The United Nations Resident and Humanitarian Coordinator for Nigeria, Mr. Edward Kallon, has warned the Federal Government on the dangers of attack on schools and abduction of students.
Kallon, who condemned the incessant attacks on schools, said kidnappings have affected hundreds of children in a number of states in the country.
The UN official, who raised the alarm that education is under attack in Nigeria, said “the collective future of Nigeria is under threat.”
He said this in a statement on the 2021 International Day to Protect Education from Attack, commemorated every 9 September.
The statement, which was titled, “UN condemns attack on schools, calls for more efforts to protect students and ensure uninterrupted teaching and learning”.
Kallon noted that attacks on schools are “a direct attack on the future generation”, adding that “it is traumatic for the children, undermines their individual dignity, and sometimes leads affected families to withdraw them from education entirely”.
“I strongly condemn every form of attack that has kept many children away from schools. I call on the Federal and State Governments to do more to protect schools from attack and to ensure that teaching and learning is safe and conducive in all schools in Nigeria,” he added.
The Resident Coordinator noted that “whenever teaching and learning is disrupted, the impact on human capital development is enormous as the recovery period is always tortuous and longer than the length of the initial disruption.”
According to him, Nigeria cannot afford to leave the situation of incessant attacks on schools to remain unabated.
He said, “Children are traumatized; parents are scared; teachers and school administrators are afraid; attacks on schools are gradually spreading to areas not known to insurgencies. With education under attack, the collective future of Nigeria is under threat. This must stop now!”
He encouraged the Federal Government to review progress made in implementing safe schools under the declaration and fully put into practice commitments made in 2019 by taking decisive action to protect education from attack and give “this great nation’s children the chance to fulfill their promise.”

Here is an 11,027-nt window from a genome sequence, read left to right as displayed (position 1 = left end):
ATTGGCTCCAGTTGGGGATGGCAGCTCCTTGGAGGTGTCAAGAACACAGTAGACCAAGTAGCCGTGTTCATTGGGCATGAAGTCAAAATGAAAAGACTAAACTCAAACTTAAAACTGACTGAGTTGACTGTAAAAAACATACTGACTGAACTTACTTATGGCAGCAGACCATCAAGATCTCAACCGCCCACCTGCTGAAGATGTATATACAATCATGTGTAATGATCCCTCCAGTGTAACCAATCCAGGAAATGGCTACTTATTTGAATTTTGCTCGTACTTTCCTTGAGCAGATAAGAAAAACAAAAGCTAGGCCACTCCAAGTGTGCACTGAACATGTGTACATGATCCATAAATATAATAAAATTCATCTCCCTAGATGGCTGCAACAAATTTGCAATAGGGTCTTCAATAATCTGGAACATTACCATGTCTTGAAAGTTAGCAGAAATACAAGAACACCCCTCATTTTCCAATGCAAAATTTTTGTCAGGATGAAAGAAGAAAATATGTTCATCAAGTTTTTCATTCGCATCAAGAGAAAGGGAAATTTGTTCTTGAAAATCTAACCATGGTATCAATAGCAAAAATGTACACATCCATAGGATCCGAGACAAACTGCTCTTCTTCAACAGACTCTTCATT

Kallon explained that too often, the right to education fell under attack, especially in conflict-affected areas, where entire populations could be denied learning.
He said, “With over 10 million children already out of school, conflict has aggravated the situation and deeply affected education and the prospects of many young people, especially its most vulnerable ones. In the last academic year, it is estimated that 1.3 million children have been impacted by attacks or abductions at schools in Nigeria.
“Across the north-east region alone, over 600,000 children remain out of school and some 1.1 million need educational support to stay in school. This has all been compounded by the setbacks due to the COVID-19 pandemic.”
Over the past five years, according to UNESCO, there have been 13,400 reports of attacks on education facilities worldwide with more than 22,000 students and teachers harmed or killed.
In Nigeria, about 1,000 students have been abducted since December after bandits started to hit schools.
Most have been released after negotiations, but scores are still being held in forest camps.